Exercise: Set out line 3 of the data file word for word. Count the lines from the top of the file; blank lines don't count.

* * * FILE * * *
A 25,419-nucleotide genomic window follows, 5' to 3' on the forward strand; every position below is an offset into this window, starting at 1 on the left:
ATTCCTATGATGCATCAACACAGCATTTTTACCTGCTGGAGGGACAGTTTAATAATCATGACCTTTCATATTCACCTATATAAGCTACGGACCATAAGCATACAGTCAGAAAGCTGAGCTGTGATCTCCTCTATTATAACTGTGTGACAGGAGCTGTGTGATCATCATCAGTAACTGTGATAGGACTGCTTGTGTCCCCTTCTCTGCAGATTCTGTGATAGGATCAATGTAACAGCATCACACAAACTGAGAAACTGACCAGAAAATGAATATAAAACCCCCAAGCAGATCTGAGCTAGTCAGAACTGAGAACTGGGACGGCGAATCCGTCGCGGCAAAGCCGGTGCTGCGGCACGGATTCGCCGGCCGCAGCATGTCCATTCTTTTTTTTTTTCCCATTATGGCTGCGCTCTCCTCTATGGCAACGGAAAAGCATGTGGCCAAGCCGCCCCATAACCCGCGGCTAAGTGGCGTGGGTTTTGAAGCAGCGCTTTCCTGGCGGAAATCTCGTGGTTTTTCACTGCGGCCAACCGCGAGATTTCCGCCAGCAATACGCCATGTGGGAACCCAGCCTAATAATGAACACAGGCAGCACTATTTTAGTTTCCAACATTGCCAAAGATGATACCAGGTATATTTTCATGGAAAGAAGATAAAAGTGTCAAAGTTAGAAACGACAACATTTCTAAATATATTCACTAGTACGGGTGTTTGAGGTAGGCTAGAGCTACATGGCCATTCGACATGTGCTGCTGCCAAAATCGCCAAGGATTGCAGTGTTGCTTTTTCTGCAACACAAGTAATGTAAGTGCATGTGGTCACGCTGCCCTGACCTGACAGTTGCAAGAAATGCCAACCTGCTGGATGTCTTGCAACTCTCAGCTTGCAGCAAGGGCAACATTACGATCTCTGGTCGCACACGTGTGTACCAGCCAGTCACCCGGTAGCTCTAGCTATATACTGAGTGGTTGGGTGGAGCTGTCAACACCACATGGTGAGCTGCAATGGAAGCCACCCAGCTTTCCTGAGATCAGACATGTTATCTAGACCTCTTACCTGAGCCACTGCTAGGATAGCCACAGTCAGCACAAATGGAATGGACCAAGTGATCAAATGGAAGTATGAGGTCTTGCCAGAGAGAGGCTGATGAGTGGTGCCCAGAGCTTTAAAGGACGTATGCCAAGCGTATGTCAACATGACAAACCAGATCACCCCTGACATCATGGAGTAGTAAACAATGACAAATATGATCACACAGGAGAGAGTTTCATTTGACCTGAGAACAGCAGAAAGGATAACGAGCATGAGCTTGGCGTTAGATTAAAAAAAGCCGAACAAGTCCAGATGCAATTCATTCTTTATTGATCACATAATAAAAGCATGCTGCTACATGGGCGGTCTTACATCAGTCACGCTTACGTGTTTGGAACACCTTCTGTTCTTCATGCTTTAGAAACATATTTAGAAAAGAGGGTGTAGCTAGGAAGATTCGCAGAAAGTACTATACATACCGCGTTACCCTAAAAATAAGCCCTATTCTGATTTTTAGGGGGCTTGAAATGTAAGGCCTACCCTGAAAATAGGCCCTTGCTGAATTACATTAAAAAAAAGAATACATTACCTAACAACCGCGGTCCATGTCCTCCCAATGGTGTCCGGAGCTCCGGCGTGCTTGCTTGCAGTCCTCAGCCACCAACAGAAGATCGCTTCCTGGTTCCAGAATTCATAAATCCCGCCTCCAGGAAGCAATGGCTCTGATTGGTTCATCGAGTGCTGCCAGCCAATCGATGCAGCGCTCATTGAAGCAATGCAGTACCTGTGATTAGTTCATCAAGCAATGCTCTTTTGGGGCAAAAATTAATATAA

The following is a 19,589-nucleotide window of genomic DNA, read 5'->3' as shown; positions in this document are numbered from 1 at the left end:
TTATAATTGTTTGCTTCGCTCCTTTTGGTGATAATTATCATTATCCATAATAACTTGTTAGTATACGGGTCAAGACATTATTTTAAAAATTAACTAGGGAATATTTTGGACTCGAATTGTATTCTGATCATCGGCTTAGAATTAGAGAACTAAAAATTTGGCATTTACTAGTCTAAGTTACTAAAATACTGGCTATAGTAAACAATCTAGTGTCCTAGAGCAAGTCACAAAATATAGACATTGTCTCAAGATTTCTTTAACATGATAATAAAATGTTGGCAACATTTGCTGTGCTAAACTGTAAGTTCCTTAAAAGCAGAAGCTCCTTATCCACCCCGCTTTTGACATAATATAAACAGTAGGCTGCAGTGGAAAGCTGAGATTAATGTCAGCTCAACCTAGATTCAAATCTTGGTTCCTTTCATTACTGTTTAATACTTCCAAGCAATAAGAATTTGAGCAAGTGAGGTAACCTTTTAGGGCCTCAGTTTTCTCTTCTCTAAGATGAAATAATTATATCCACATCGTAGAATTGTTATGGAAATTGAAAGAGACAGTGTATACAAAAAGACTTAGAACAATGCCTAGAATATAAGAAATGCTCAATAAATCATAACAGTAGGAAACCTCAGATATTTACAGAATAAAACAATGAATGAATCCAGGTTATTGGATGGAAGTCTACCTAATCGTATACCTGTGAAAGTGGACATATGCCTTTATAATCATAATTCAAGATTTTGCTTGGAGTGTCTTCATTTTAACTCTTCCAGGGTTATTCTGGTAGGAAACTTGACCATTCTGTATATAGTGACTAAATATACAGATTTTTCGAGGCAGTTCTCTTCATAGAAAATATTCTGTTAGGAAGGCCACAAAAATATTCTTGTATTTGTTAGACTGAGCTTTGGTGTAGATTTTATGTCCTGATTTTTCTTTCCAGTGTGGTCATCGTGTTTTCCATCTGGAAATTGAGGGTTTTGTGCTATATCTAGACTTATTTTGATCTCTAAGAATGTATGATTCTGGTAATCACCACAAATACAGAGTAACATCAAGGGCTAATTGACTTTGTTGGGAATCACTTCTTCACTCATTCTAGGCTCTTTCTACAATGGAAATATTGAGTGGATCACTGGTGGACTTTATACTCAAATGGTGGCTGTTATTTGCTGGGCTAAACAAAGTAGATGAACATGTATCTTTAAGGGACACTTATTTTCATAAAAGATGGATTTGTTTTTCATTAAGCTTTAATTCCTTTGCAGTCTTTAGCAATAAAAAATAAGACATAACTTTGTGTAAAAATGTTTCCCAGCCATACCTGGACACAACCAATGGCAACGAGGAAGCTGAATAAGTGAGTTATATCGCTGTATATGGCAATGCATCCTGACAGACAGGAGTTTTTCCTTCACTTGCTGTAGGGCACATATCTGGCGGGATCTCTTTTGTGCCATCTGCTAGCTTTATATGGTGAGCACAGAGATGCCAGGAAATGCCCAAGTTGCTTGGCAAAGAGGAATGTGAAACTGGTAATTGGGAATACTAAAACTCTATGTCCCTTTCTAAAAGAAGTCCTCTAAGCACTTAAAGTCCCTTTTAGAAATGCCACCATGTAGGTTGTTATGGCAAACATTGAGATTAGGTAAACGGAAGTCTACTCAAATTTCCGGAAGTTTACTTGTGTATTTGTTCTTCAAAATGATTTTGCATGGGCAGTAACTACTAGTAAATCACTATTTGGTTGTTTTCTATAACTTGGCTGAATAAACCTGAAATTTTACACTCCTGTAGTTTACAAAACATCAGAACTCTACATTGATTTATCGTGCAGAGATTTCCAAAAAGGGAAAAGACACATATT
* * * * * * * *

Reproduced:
The following is a 19,589-nucleotide window of genomic DNA, read 5'->3' as shown; positions in this document are numbered from 1 at the left end: